Step 1: Introduction and Justification
Step 2: You Will Need:
- A good lengthof 1/2" PVC pipe; get the sturdy stuff (schedule 40 is good). I just bought a 10' length for $1.74 and used less than half.
- Four 1/2" elbows
- One 1x1/2" 90-degree elbow
- Three 1/2" Tees
- Two 1/" caps
B) Your shaving junk
Step 3: Measure your junk!
Cut one length of PVC to be the "back rail" of the stand (the part that sits on the counter). You're going to take the back rail, like Gaul, and divide it into three parts--and insert a few Tees into it. So you will actually want this back rail to be a bit shorter than your measurement. Luckily, since PVC is forgiving stuff and easy to trim, I'd just cut it full-length and trim to fit later.
Cut two more pieces to be the side rails.
Cut two MORE pieces to be the uprights--I made them the same length as the side rails, and it worked pretty well.
Finally, cut two short pieces, about 1-1.5 inches or so (these will be the horizontal supports).
Step 4: Assemble!
Okay, yes: there is something wrong with the current state of the stand. Can you say what it is?
What? You say it's a problem that the badger-hair brush is standing bristles up and it will hurt the badger hair? Are you MAD? Have you ever met a badger? Badgers don't mess around. Badgers could take down bears. Chuck Norris's sensei is Badger Badger-san. Ever see a badger take a bath and then dangle from a brach by its teeth so that its hair dried the right way? Of course not! If shaving brushes weren't meant to dry bristles-up, why would they make the ends of them flat so you could stand them that way? The badger can handle it! DON'T DISRESPECT THE BADGER, YOU DISTRAUGHT PINK-CHEEKED BADGER-PAMPERER!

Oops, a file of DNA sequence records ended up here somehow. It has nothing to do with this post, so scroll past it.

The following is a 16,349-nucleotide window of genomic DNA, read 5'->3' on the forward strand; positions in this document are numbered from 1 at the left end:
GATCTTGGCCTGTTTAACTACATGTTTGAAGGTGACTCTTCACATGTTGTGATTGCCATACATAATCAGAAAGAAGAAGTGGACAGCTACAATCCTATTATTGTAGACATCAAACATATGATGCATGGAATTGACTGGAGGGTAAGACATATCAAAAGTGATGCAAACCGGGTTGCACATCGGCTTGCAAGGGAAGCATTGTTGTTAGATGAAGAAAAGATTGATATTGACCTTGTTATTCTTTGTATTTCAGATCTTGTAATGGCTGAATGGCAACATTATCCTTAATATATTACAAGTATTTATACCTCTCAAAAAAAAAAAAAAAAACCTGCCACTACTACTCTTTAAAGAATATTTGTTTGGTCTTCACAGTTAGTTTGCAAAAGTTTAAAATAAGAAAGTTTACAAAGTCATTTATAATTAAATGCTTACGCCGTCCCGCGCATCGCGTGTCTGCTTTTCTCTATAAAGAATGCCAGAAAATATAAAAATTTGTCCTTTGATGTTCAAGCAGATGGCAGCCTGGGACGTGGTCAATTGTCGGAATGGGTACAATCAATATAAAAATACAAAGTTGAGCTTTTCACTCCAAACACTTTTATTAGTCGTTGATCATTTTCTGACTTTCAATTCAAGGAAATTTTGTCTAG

(sorry for the outburst--I just wanted a chance to use the phrase "distraught pink-cheeked badger-pamperer")
However, having said that, the stand DOES have a serious problem: the 1" round section of the tee is simply too small to offer proper support to the badger. Something more stable is necessary. Either get a larger diameter elbow (if you're okay with a bristles-up stand) or see the next step to rectify the situation.
Step 5: (optional): Cut the brush stand
You can do this pretty easily with a hacksaw or miter saw, and it will probably generate a lot of PVC shavings, so do it outside (yes! Sawing on PVC pipe, outdoors, to make a shaving stand! It doesn't GET more manly than this!)
Two cuts will make the slot; drilling the ends of the slot with a large bit should give you a rough cut of what you need.
Step 6: (optional): Smooth the brush stand
It's best to use a half-round bastard file. There is no true reason for this, and another file would probably get better results, but in truth I think there is no more manly phrase than "rasp the rough edges with a half-round bastard."
No, seriously. "Quench the red-hot metal in water" is pretty manly, I'll grant you, as is "hold the arc until the alloy melts", and such. But they just don't have the resonance of "rasp the rough edges with a half-round bastard."
I like it. It's got a ring to it.
Step 7: (optional): Dangle your badger.
And yes, I will grant you that "dangle your badger in the rasped PVC elbow" is almost as manly a phrase as "rasp the rough edges with a half-round bastard." But I still feel the latter has a better cadence.
Step 8: The final stand
In all seriousness, though, I think an all-copper version of this (with a bit of cushion around the brush so that it doesn't get scored by sharp edges) would actually look pretty nice--and could either be left clean (to tarnish to a nice patina) or scoured, shined, and shellac'd for a shiny pipework shaving stand.
There's probably a better way to mount the brush, too--but this is what I came up with at first blush, and as mentioned--it works; it's just not pretty.